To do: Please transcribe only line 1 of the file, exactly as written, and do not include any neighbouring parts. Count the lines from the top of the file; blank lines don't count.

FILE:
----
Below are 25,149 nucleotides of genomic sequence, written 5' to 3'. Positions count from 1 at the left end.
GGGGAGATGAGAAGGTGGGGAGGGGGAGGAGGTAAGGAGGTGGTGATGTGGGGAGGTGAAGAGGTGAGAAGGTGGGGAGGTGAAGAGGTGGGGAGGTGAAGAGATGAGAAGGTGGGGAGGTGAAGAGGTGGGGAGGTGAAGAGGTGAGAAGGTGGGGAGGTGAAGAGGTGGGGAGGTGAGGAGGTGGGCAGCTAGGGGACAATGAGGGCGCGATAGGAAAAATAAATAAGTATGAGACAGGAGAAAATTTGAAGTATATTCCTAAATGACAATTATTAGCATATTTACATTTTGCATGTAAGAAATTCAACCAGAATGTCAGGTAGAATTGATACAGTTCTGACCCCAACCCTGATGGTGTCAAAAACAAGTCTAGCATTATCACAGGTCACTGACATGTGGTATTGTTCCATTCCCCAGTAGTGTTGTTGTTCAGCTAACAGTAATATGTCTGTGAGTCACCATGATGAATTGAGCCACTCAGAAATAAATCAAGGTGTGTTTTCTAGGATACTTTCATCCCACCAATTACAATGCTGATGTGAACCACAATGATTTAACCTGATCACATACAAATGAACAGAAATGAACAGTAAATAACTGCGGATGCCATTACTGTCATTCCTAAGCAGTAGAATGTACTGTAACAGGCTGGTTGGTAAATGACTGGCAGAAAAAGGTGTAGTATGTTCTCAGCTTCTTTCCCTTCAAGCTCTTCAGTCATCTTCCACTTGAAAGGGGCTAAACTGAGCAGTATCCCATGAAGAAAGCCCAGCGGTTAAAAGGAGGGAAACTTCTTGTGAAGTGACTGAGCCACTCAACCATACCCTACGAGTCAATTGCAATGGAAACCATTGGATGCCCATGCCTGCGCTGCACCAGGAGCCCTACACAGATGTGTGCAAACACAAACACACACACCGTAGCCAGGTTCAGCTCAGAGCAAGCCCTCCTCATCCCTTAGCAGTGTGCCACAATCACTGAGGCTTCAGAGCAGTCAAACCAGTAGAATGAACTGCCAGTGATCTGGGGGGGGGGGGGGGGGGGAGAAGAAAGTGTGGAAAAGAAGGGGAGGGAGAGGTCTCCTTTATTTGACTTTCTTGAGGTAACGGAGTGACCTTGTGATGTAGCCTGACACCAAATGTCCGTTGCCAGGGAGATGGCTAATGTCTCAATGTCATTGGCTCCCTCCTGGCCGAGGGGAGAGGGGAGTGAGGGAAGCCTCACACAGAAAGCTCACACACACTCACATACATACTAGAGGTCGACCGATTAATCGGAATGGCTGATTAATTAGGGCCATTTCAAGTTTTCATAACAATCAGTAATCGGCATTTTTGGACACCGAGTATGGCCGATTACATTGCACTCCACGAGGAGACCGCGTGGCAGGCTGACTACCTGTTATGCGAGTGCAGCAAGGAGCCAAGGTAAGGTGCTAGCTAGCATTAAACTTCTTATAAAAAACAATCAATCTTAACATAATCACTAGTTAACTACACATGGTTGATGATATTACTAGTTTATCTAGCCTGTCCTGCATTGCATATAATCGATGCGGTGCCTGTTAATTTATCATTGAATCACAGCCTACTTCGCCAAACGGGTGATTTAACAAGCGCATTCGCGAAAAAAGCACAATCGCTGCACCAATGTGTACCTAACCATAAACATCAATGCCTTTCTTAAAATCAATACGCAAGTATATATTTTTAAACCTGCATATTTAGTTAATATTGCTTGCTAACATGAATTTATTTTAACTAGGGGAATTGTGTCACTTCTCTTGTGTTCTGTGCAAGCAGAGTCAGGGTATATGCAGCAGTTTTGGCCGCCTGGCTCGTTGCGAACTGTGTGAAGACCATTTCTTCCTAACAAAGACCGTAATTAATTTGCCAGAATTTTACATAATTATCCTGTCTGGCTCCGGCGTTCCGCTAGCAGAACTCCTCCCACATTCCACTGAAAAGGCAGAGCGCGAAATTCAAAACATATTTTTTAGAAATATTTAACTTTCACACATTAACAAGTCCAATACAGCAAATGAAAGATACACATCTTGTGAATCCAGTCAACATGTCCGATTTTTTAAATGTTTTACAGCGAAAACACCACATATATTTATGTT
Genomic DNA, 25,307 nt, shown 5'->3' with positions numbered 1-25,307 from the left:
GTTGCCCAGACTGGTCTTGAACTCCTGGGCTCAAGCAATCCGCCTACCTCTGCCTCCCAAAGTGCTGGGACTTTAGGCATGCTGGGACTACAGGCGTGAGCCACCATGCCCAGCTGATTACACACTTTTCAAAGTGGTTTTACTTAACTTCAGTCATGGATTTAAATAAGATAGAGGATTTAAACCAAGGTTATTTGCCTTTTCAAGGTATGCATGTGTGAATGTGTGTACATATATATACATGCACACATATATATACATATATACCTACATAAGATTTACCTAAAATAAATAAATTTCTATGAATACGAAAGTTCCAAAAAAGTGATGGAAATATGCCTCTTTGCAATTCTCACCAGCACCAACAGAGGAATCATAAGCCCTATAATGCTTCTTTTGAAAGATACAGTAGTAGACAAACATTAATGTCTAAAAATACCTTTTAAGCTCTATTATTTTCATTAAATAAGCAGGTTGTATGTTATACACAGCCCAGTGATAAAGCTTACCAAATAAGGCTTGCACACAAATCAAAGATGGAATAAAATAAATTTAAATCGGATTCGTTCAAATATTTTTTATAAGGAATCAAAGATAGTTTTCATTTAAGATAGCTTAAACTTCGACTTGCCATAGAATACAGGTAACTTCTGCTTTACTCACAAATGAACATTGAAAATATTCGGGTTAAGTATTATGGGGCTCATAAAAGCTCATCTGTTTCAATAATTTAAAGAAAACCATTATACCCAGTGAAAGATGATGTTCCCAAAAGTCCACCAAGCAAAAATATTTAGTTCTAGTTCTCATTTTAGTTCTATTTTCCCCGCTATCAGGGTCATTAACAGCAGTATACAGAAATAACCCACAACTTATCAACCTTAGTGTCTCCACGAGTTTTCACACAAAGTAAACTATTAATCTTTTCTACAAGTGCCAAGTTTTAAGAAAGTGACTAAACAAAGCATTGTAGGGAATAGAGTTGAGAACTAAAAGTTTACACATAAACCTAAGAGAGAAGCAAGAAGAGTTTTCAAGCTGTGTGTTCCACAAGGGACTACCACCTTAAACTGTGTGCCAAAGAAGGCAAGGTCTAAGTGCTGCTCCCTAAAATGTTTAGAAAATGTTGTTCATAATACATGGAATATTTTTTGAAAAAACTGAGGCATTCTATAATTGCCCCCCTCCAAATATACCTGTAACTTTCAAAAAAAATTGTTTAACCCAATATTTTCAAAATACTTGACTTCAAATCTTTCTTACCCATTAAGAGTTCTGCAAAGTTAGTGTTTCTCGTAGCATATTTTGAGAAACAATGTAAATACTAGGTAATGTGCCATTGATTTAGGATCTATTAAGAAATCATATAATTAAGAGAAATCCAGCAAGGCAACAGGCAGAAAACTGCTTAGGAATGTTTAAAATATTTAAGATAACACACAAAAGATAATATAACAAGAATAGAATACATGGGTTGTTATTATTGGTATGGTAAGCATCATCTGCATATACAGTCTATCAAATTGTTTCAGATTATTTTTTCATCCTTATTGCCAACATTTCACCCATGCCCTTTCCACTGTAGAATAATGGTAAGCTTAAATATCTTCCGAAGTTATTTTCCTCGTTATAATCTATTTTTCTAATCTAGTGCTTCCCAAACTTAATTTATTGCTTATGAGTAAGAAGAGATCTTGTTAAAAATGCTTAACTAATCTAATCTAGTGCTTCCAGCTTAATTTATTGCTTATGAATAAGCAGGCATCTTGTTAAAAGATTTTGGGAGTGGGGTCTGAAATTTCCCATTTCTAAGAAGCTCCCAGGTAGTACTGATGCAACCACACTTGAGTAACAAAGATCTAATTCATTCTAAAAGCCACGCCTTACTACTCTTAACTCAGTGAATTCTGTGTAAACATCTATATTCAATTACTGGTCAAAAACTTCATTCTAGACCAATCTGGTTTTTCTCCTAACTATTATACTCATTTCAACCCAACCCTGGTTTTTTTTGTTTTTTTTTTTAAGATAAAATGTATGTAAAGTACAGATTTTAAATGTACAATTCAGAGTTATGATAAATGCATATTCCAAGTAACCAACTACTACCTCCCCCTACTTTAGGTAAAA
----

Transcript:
Below are 25,149 nucleotides of genomic sequence, written 5' to 3'. Positions count from 1 at the left end.